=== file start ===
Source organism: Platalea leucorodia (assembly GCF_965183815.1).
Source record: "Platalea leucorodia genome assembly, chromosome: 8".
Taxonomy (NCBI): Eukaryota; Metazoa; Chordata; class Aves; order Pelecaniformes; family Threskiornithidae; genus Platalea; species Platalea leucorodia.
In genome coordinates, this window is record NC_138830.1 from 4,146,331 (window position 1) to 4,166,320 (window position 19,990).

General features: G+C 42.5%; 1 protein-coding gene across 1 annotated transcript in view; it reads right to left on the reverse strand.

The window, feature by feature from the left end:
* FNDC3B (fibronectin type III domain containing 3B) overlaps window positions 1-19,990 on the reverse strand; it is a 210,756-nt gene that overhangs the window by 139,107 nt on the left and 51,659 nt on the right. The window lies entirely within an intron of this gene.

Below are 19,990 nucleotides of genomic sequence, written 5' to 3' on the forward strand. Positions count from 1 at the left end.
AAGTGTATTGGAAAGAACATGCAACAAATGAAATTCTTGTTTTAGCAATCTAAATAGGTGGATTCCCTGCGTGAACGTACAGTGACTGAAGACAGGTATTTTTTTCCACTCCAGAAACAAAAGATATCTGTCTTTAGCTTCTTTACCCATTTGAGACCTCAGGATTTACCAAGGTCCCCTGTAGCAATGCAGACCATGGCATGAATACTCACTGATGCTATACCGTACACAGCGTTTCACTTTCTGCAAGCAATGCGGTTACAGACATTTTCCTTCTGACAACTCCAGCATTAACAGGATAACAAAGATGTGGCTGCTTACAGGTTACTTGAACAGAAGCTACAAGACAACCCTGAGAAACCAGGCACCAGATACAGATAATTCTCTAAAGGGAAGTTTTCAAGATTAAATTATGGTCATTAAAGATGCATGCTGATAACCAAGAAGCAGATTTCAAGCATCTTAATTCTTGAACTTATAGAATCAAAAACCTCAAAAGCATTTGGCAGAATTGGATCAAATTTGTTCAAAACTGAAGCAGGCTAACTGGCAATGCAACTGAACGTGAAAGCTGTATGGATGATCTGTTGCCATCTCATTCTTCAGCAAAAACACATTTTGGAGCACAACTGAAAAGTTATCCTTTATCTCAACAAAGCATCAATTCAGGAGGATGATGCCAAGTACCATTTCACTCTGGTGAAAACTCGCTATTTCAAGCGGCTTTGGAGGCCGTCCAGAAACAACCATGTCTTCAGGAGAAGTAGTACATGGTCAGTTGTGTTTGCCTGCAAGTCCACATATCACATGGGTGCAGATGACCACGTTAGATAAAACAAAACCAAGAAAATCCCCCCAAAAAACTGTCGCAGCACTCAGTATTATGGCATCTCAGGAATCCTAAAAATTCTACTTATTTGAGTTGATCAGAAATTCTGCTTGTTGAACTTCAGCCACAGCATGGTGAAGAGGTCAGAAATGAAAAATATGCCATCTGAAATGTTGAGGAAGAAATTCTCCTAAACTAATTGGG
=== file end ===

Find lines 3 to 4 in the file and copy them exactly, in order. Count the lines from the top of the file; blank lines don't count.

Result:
Taxonomy (NCBI): Eukaryota; Metazoa; Chordata; class Aves; order Pelecaniformes; family Threskiornithidae; genus Platalea; species Platalea leucorodia.
In genome coordinates, this window is record NC_138830.1 from 4,146,331 (window position 1) to 4,166,320 (window position 19,990).